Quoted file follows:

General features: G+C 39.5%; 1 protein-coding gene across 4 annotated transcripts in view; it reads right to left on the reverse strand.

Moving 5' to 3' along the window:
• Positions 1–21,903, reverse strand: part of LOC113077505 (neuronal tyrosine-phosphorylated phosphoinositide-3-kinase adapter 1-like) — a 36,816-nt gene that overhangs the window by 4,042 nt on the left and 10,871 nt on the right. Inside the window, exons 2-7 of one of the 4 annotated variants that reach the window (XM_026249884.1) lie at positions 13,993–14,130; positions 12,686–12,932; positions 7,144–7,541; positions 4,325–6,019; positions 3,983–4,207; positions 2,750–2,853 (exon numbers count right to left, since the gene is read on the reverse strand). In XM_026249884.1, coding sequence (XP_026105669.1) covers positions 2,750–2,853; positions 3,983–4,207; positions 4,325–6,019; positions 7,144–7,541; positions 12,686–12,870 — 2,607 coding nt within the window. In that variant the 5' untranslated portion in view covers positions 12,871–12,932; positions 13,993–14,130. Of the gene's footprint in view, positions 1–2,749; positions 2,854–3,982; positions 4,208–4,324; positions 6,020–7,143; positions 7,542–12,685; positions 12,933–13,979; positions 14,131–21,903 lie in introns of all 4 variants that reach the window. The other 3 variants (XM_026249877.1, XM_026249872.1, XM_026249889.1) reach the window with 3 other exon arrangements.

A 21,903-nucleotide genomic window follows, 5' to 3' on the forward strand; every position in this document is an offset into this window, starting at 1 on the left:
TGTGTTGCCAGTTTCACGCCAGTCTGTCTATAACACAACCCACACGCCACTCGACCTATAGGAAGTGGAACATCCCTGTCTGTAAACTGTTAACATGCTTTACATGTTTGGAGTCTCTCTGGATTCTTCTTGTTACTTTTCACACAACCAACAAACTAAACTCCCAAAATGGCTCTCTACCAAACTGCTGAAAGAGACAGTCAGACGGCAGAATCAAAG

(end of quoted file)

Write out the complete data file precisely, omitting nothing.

General features: G+C 39.5%; 1 protein-coding gene across 4 annotated transcripts in view; it reads right to left on the reverse strand.

Moving 5' to 3' along the window:
• Positions 1–21,903, reverse strand: part of LOC113077505 (neuronal tyrosine-phosphorylated phosphoinositide-3-kinase adapter 1-like) — a 36,816-nt gene that overhangs the window by 4,042 nt on the left and 10,871 nt on the right. Inside the window, exons 2-7 of one of the 4 annotated variants that reach the window (XM_026249884.1) lie at positions 13,993–14,130; positions 12,686–12,932; positions 7,144–7,541; positions 4,325–6,019; positions 3,983–4,207; positions 2,750–2,853 (exon numbers count right to left, since the gene is read on the reverse strand). In XM_026249884.1, coding sequence (XP_026105669.1) covers positions 2,750–2,853; positions 3,983–4,207; positions 4,325–6,019; positions 7,144–7,541; positions 12,686–12,870 — 2,607 coding nt within the window. In that variant the 5' untranslated portion in view covers positions 12,871–12,932; positions 13,993–14,130. Of the gene's footprint in view, positions 1–2,749; positions 2,854–3,982; positions 4,208–4,324; positions 6,020–7,143; positions 7,542–12,685; positions 12,933–13,979; positions 14,131–21,903 lie in introns of all 4 variants that reach the window. The other 3 variants (XM_026249877.1, XM_026249872.1, XM_026249889.1) reach the window with 3 other exon arrangements.

A 21,903-nucleotide genomic window follows, 5' to 3' on the forward strand; every position in this document is an offset into this window, starting at 1 on the left:
TGTGTTGCCAGTTTCACGCCAGTCTGTCTATAACACAACCCACACGCCACTCGACCTATAGGAAGTGGAACATCCCTGTCTGTAAACTGTTAACATGCTTTACATGTTTGGAGTCTCTCTGGATTCTTCTTGTTACTTTTCACACAACCAACAAACTAAACTCCCAAAATGGCTCTCTACCAAACTGCTGAAAGAGACAGTCAGACGGCAGAATCAAAG